Sunday, November 22, 2009

Levinson vs. Stanley

I'll state my prejudices up front: Alessandra Stanley, columnist for the New York Times is one of the dimmest and most pretentious culture vultures of our time. That she is usually wrong is not the issue--it's that she often ASTONISHINGLY wrong.

Recently she drubbed director Barry Levinson for his film Poliwood, an indictment of the intersection of politics and entertainment. Just about everybody with eyes, ears and common sense applauded the film. Not Stanley, of course.

Levinson responded to her yesterday in The Huffington Post.

"It may be true that I am overly sensitive to her critical writings ever since reading a review she wrote some time ago about a Walter Cronkite documentary that was part of PBS's American Masters series. I had nothing to do with that project other than to see it and to read her review, which began, "There will never be an anchorman like Walter Cronkite. And thank heaven for that." It was a shocking opening line -- an assessment that I would certainly disagree with -- but nevertheless, she is allowed to express her own opinion. However, the line that really caught my ire for its blatant inaccuracy was what she said about Cronkite informing the nation about the assassination of President John Kennedy: "He informed and consoled the nation with stoic grace. But it's hard to imagine that anyone in that chair at that moment, wouldn't have been just as memorable, simply because he was there."

Anyone in that chair! Anyone? The impression you get from Ms. Stanley is that there was only one network and one person reporting this event back then. Is she suggesting that Walter Cronkite was the only reporter informing us about this assassination? The reality is there were three networks and they were all reporting the event, and Walter Cronkite is the only one we remember. Why do we remember Cronkite as he took off his glasses on that tragic day and reported that the young president had just been assassinated? According to Ms. Stanley, it had nothing to do with Cronkite's unique ability as a newsman or his special ability to connect with an audience. It was because he was the only one there, reporting. To defend her thesis she had to carefully eliminate two networks from history -- and two chairs. Yet this is what Ms. Stanley does: she alters reality to fit her thesis. It is blatantly inaccurate and deceitful. It is a bogus sentence, illogical, and fraudulent. That is not valid criticism, and should have no place in such a respected paper as the New York Times. But it was written, and it was printed."

Ed here: That was Stanley at her snottiest and worst.

Levinson: Now I come back to Poliwood.

Ms. Stanley states, "In politics, the only thing worse than no access, is too much access." She goes on to say, "At its core the film is a screed about everything that was wrong with politics and media during the 2004 election, carried over and misapplied to the 2008 campaign."

For the record, the film essay has nothing to do with the 2008 campaign. That's why there is no footage of the candidates leading up to the conventions, and no footage of them campaigning on the road, leading up to the election. There is also no footage of the candidates stating political positions. No footage of strategy sessions. No discussions with the political operatives of either side. No footage of the fears or anxieties, the second-guessing, and the tiresome campaign trail. I only cover the two conventions and the inauguration merely as the backdrop for the intersection of politics, media, and entertainment as the cameras followed the journey of the Creative Coalition through these events."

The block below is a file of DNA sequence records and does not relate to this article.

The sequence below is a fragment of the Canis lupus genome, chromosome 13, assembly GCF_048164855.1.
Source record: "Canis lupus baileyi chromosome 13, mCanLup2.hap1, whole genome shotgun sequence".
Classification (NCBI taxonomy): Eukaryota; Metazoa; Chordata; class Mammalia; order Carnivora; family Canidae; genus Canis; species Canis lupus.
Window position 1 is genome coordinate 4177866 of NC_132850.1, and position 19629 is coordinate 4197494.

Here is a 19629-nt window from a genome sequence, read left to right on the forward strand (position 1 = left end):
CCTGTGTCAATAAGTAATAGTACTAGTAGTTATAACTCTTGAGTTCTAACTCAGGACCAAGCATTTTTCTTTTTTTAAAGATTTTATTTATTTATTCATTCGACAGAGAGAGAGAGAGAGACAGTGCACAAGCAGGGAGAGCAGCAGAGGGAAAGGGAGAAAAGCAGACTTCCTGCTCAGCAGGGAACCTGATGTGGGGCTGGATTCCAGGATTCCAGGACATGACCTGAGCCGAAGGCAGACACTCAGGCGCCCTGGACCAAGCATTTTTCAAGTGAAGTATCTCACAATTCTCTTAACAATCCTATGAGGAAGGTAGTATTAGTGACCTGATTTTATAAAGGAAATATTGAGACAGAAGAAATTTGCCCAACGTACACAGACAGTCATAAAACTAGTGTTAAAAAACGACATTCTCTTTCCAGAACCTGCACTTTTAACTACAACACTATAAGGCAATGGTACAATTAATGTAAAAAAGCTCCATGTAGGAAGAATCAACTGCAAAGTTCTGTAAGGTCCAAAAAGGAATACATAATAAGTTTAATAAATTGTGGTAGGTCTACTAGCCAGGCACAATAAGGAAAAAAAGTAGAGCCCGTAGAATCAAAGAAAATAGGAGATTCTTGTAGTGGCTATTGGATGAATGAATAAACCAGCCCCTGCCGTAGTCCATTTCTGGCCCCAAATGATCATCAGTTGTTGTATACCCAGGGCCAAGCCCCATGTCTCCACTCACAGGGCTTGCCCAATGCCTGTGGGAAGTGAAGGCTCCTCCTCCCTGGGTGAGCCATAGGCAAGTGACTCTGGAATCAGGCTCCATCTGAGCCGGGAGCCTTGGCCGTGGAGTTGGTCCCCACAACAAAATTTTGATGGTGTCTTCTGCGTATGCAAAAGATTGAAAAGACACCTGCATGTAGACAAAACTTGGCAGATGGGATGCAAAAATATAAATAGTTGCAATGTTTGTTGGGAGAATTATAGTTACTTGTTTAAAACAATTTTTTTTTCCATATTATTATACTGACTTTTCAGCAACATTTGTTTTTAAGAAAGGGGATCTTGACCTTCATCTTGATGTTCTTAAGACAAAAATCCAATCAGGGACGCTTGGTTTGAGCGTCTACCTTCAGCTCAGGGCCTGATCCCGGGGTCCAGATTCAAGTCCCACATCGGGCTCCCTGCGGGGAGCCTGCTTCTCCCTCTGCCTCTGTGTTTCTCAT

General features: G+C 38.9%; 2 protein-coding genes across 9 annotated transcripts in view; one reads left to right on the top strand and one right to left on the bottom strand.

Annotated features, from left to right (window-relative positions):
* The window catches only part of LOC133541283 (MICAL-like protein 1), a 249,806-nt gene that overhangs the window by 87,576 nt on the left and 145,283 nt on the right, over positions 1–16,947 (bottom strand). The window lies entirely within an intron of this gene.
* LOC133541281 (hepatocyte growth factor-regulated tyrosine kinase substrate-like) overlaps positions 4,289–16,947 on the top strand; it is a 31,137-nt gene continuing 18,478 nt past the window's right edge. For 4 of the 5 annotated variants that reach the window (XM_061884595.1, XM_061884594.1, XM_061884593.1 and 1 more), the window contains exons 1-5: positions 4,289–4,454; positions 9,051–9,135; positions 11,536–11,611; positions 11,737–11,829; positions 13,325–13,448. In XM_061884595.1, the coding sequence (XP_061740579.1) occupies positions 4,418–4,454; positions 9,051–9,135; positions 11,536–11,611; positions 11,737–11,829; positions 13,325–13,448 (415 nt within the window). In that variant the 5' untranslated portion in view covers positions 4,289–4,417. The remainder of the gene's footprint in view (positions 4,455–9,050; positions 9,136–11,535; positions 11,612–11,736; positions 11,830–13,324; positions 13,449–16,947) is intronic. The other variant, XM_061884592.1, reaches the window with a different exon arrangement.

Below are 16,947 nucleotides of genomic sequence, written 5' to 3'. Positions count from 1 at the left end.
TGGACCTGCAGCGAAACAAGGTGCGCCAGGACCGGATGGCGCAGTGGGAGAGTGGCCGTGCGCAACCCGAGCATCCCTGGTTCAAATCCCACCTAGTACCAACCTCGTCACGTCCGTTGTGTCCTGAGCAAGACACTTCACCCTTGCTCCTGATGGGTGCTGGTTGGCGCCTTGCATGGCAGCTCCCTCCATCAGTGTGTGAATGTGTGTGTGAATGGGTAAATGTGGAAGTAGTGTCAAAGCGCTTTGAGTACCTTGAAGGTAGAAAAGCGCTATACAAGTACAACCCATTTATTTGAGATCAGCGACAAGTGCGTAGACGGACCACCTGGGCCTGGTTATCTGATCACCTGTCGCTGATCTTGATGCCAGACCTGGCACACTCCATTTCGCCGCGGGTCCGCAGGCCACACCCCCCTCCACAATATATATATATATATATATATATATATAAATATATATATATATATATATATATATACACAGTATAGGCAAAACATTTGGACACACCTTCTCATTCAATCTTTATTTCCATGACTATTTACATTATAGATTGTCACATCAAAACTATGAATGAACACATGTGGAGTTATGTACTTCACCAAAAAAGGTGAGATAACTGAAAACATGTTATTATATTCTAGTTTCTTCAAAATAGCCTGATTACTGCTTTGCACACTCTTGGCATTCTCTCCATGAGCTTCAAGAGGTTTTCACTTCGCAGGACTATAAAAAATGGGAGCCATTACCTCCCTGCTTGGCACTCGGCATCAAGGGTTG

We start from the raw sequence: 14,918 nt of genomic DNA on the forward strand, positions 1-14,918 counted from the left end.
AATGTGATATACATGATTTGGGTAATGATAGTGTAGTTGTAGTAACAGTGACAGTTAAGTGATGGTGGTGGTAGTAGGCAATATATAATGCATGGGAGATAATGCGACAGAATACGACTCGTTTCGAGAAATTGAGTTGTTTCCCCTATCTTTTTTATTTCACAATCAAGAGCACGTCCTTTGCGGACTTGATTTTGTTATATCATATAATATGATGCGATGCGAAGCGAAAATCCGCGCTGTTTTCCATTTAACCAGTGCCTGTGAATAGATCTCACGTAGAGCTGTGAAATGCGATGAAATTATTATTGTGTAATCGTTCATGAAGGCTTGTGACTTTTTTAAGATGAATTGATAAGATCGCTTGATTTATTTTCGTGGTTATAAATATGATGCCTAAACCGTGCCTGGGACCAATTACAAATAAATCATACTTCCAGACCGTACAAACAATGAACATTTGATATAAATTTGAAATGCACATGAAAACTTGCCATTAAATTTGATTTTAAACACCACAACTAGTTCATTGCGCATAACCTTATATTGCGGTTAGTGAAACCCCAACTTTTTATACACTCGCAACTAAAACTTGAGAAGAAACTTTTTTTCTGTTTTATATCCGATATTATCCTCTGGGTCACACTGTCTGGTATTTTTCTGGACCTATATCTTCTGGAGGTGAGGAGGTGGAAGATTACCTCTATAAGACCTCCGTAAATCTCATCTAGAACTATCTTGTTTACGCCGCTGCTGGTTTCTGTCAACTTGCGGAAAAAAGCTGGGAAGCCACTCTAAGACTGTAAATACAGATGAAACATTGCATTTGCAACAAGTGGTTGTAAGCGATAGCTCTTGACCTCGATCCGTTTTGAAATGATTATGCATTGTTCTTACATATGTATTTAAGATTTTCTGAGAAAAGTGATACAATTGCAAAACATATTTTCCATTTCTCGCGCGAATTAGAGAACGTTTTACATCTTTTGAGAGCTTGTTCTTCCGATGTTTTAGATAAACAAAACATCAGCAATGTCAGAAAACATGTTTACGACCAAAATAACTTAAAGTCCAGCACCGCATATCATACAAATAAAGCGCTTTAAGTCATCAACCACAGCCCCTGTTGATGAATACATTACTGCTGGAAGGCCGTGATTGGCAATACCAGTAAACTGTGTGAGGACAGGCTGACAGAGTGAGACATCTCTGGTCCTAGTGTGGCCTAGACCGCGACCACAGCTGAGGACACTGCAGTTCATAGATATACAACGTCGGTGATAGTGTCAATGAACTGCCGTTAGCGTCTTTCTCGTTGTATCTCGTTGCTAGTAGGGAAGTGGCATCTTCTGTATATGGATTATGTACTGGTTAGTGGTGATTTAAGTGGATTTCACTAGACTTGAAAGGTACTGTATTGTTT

Ed here: How Stanley got her job is just as mysterious as how she's managed to keep it.


Peter L. Winkler said...

"Ultimately, for all its good intentions, "Poliwood" is too unfocused and self-involved to have much impact, with most of its central figures proving less than scintillating in their commentary (Daly, Burstyn and Sarandon are notable exceptions). It says something when the most reasonable figure onscreen turns out to be Tucker Carlson."

Todd Mason said...

The NEW YORK TIMES has managed to offer clowns important (Judith Miller, with her taking down exactly what Dick Cheney, et al., wanted her to) and trivial (Dave Itzkoff on sf and Terrence Rafferty on horror, and William Vollmann recently allowed to spurt his typical bodily humors over the front page of the NYTBR--to be sure, their subjects aren't trivial, but their ignorant blather in each case is), so this bit doesn't surprise me at all...

Todd Mason said...

Yes, POLIWOOD isn't extraordinary, but that doesn't make the column in response any better.

Ed Gorman said...

I've only read two or three reviews and they were positive. Levinson's relatives you think? :)

Todd Mason said...

Well, it's about as non-deep as WAG THE DOG. The kind of thing that Lenny Bruce would tag as stuff to make you think it's trying to make you think, but still not characterized correctly, as Levinson complains. I should take another look at it, as I was pretty sleepy when I had it on.

Brendan DuBois said...

Ed, Stanley is one of the dimmest bulbs at the NYT, which says a lot... and when Walter Cronkite passed away, her appraisal on his life and careeer had seven errors in it, including having the wrong date for Martin Luther King's assassination and the wrong date for the moon landing.


And I think the reason she keeps her job is that her best friend at the NYT is Maureen Dowd, another no talent who repeats herself every column...

But hey, what do I know... I'm from N.H.!